The UK government is tightening its Test and Trace rules by making it compulsory for pubs and restaurants in England to take customer details.
Contact Tracing has also been implemented in other countries such as the US, Germany, Australia and in Scotland, where they have recently launched a COVID-19 contact tracing app in conjunction with Apple and Google.
Here’s how some countries are dealing with contact tracing:
- The UK. At the time of writing, the UK has announced significant changes to contact tracing, which we’ll detail in a moment, but which essentially make it law for many businesses - particularly in hospitality.
- United States. The CDC has published comprehensive, regularly updated guidance on contact tracing. However, there have been widespread reports of the process simply not working, with too much emphasis placed on contact tracing apps rather than the approach adopted by hospitality businesses in other countries. There’s no clear route ahead, and no obvious indication of whether or not it’ll become law like it is in the UK; at the moment, contact tracing in the US relies solely on proactive participation.
- Australia. Bars, restaurants and gyms across Australia are now required to collect contract tracing data, but there has been concern voiced about data security and accuracy due to the rudimentary, manual collection methods that have been adopted.
- Germany. Widely regarded as one of the best models for contact tracing, Germany’s approach reportedly helped them out of lockdown faster than other countries, and is still in place today.
- South Korea. Worthy of mention simply because it is one of the few countries to have avoided using any form of app for contact tracing. Instead, mobile phone location data and credit card records have widely been used to trace transmissions.
These fast-changing rules may be causing you come concern and confusion if you’re an operator in the hospitality industry, which is why we’d like to clear it all up for you!
What’s changing in the UK?
From 18th September 2020, it will be mandatory for certain businesses in the UK to collect NHS Test and Trace data from customers. Until now, it has simply been at the discretion of the venue.
The data collected must be held for 21 days, and applies almost specifically to hospitality businesses.
At the time of writing, it isn’t clear what the penalties will be for breaches of the rule or non-compliance, but the Government’s latest guidance update clearly states that ‘egregious breaches’ will be enforced.
What data needs to be collected?
Contact tracing refers to both customer and staff personal data.
Thankfully, you’ll be glad to hear that the amount of data you need to collect is relatively limited and shouldn’t cause too much concern among those whom are asked to provide it.
Customers and visitors
In most countries and regions, the following data must be collected as part of contact tracing for all customers and visitors to your venue:
- the name of the customer or visitor (if there’s more than one person, you can record the name of the ‘lead’ member, along with the number of people in the group)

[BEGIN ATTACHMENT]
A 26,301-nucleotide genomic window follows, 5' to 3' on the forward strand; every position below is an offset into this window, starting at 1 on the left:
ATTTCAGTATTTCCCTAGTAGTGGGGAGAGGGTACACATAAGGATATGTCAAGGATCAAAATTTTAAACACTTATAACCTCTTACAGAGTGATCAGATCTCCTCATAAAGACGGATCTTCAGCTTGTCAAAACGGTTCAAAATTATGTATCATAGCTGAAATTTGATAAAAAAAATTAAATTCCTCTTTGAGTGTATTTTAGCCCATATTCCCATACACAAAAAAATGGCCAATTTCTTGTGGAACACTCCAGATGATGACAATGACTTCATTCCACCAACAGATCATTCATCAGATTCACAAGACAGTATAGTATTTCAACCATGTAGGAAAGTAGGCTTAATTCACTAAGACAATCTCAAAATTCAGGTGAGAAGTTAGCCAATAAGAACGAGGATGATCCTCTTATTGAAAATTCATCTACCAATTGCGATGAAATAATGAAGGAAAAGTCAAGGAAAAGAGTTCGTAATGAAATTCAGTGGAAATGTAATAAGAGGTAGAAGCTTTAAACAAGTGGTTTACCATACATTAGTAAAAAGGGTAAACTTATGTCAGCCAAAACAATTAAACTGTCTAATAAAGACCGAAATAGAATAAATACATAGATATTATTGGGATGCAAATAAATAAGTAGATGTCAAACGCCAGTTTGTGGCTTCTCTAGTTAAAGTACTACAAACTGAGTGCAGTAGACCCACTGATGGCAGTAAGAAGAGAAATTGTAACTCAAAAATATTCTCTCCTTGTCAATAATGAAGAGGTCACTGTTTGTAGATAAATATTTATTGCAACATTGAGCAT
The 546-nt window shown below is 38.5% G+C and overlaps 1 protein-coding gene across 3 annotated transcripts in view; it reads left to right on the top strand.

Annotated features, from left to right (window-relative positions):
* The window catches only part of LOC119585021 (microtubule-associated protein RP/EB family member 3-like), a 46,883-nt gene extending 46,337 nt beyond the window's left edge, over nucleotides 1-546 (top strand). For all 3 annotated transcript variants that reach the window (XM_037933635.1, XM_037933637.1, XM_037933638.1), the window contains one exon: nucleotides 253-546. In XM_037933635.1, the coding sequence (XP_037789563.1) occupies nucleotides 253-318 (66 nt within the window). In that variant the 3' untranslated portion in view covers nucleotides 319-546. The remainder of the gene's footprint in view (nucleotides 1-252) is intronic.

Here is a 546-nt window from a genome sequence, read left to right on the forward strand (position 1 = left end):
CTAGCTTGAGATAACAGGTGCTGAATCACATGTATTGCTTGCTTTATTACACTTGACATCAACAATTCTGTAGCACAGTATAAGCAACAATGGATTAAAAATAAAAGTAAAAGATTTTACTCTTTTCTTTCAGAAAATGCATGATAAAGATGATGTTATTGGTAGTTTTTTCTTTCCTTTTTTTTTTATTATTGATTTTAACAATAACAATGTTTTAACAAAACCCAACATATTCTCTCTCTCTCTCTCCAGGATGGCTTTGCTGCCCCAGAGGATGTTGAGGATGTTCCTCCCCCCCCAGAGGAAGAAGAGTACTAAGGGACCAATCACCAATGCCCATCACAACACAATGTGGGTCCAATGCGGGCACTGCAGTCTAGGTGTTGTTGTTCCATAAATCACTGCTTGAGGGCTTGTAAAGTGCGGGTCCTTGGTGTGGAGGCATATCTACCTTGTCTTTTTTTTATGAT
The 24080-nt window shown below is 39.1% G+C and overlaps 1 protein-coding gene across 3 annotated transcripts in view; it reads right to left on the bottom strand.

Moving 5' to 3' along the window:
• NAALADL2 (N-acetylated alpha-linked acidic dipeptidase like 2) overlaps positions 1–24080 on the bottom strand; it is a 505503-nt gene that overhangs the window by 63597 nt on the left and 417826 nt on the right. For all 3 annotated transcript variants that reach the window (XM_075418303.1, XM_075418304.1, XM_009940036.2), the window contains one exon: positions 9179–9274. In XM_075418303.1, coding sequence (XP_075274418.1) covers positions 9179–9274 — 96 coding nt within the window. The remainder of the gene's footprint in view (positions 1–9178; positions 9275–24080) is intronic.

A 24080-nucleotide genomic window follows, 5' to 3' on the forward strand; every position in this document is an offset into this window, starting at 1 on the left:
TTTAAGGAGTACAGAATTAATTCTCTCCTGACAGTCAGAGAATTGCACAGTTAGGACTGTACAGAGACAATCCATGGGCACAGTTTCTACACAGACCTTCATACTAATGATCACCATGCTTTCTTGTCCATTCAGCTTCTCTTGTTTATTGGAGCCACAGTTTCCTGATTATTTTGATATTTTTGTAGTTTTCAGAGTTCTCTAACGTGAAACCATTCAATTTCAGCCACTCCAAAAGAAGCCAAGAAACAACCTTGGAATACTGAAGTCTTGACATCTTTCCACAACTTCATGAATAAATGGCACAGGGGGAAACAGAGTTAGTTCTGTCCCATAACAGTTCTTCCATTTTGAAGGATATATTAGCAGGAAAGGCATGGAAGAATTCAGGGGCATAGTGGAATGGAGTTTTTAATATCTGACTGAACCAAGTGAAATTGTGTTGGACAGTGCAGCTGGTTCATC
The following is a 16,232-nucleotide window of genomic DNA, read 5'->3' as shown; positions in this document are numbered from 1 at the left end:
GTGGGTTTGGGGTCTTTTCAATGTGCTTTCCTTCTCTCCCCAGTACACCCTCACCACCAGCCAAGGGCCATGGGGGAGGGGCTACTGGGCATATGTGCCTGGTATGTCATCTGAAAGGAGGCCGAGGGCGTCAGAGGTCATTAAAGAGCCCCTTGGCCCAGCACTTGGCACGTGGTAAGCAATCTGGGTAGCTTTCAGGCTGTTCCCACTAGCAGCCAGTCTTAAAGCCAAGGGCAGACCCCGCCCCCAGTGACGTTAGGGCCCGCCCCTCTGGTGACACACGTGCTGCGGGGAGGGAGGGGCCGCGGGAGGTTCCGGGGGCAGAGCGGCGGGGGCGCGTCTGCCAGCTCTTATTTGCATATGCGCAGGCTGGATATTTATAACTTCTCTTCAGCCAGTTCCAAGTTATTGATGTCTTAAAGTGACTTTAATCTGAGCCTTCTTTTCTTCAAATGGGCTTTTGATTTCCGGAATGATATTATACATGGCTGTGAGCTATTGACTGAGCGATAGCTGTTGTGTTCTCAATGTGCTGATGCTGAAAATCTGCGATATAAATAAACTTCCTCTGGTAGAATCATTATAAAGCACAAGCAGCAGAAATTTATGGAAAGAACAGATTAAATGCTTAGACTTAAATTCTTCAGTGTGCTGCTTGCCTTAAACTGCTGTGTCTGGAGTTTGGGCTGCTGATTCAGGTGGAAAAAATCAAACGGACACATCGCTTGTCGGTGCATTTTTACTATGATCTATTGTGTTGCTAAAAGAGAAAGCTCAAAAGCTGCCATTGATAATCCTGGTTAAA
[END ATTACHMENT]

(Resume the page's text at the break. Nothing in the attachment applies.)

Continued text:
- telephone number for each customer (or the lead member)
- date of visit
- arrival time
- departure time (where possible)
- name of assigned member of staff if the customer will interact with just one specific team member
You’ll need to collect the following information about staff:
- names of all staff who work at the venue
- telephone numbers for each member of staff
- dates and times staff members are at work.
Collecting contact tracing data should be easy for both your business and its customers.
Creating a frictionless experience is key to remaining compliant and ensuring you’re obtaining the information your government needs in the fight against COVID-19.
There are some rudimentary methods you can employ such as a signing-in book or homemade spreadsheet, but these are cumbersome, unreliable and easily lost.
Alternatively, why not use our free contact tracing spreadsheet, which already has everything you need to get started?
If you want to go one step further, you can actually combine your WiFi network login with contact tracing data collection. By using a system like a Plug & Play Beambox, guests can effortlessly log onto your WiFi via a QR code. This prompts them to enter their contact information which is subsequently stored in a secure database.
If you ever receive a request from the government for contact tracing data, you can then simply export what’s required, instantly.
What’s the purpose of maintaining these records?
Contact Tracing is designed to help the government identify people who may have been exposed to coronavirus.
The goal at the moment is to contain outbreaks of the virus early in order to prevent further national lockdowns. Hospitality businesses are most likely to serve large numbers of customers at the moment, making their role in contact tracing extremely important.
By collecting this data, you’ll be doing your bit to help the government contain the spread of COVID-19. But you can also play a big role in helping your customers and staff understand the importance of contact tracing.
The data itself must only be stored for contact tracing, unless you make it abundantly clear that you wish to use it for marketing purposes. If that’s the case, you need to follow GDPR guidelines and provide the option to opt out of such communications (and that must be the default option).
If your government contacts you and asks for contact tracing data, you’ll be obliged to provide it, which is why quick access is absolutely key.
We hope this guide has cleared up and questions you may have had about contact tracing. We’ll be keeping a close eye on developments across the world, so be sure to sign up for updates from Town Square!